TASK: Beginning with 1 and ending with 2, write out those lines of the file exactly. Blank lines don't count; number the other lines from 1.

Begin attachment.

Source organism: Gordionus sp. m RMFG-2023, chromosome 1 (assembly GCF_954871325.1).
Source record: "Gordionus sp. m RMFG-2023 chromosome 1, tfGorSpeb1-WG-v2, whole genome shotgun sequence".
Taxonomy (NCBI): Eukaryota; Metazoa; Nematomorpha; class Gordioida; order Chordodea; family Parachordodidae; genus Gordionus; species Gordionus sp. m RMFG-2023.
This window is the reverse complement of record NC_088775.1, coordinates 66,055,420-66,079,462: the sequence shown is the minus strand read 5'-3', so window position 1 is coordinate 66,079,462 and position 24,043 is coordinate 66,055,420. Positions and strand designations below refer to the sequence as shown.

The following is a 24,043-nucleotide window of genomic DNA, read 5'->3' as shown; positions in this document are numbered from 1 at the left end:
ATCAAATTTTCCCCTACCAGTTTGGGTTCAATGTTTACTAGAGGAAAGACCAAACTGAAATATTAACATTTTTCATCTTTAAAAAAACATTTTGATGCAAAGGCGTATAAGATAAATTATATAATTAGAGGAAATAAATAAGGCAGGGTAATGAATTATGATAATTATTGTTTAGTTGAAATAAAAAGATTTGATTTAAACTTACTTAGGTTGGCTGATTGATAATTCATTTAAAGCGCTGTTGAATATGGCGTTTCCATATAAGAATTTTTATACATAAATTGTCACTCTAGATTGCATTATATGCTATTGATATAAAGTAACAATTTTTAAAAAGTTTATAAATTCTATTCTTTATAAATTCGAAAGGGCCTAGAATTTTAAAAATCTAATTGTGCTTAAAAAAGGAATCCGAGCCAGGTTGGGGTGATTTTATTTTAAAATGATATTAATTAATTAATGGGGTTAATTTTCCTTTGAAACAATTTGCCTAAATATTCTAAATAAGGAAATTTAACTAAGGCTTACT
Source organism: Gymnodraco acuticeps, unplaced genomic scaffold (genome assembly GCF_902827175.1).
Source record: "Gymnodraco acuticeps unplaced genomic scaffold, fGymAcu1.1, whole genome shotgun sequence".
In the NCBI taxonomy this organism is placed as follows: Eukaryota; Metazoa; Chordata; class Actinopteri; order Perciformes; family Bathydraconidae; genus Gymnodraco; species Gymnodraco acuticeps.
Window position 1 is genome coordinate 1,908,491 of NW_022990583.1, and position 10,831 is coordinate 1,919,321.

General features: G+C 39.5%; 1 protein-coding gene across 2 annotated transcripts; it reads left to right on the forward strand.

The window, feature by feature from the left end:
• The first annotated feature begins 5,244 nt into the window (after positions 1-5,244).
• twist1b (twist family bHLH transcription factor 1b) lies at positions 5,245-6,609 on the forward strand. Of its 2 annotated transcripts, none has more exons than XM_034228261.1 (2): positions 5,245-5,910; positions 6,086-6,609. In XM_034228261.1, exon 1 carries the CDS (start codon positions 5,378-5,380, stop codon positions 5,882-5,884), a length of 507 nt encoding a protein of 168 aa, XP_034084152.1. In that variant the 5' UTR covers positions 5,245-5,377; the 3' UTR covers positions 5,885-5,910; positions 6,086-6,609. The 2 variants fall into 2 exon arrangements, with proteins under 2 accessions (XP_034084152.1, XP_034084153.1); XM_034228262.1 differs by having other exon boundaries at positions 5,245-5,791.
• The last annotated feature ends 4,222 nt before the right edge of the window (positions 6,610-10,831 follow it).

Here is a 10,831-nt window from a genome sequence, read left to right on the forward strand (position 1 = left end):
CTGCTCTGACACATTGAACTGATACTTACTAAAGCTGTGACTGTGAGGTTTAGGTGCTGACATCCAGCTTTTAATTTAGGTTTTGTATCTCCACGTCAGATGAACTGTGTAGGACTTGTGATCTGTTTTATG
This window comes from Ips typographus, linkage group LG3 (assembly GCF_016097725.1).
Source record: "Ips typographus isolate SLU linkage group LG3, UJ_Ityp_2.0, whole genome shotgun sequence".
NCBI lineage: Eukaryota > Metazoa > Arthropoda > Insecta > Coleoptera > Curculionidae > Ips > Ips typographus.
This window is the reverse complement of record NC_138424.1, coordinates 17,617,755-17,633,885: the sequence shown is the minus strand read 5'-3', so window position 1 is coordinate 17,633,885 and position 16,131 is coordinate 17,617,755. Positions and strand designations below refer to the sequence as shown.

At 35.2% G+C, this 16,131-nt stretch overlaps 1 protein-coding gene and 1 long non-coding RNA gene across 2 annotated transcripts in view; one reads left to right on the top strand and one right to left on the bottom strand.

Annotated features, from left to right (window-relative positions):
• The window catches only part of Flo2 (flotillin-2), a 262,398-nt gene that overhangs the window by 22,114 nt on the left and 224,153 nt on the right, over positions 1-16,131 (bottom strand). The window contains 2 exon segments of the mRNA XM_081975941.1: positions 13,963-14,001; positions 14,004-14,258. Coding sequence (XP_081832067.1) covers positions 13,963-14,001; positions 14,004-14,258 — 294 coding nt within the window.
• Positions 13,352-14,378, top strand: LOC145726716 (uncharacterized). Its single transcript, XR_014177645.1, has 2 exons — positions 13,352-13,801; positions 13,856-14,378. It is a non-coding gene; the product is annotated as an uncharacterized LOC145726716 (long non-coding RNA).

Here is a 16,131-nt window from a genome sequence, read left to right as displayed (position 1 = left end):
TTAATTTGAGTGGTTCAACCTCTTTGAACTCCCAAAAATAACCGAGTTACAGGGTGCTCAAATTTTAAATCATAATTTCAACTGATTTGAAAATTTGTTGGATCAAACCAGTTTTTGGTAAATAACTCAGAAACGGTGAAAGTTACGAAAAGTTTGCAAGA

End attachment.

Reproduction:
Source organism: Gordionus sp. m RMFG-2023, chromosome 1 (assembly GCF_954871325.1).
Source record: "Gordionus sp. m RMFG-2023 chromosome 1, tfGorSpeb1-WG-v2, whole genome shotgun sequence".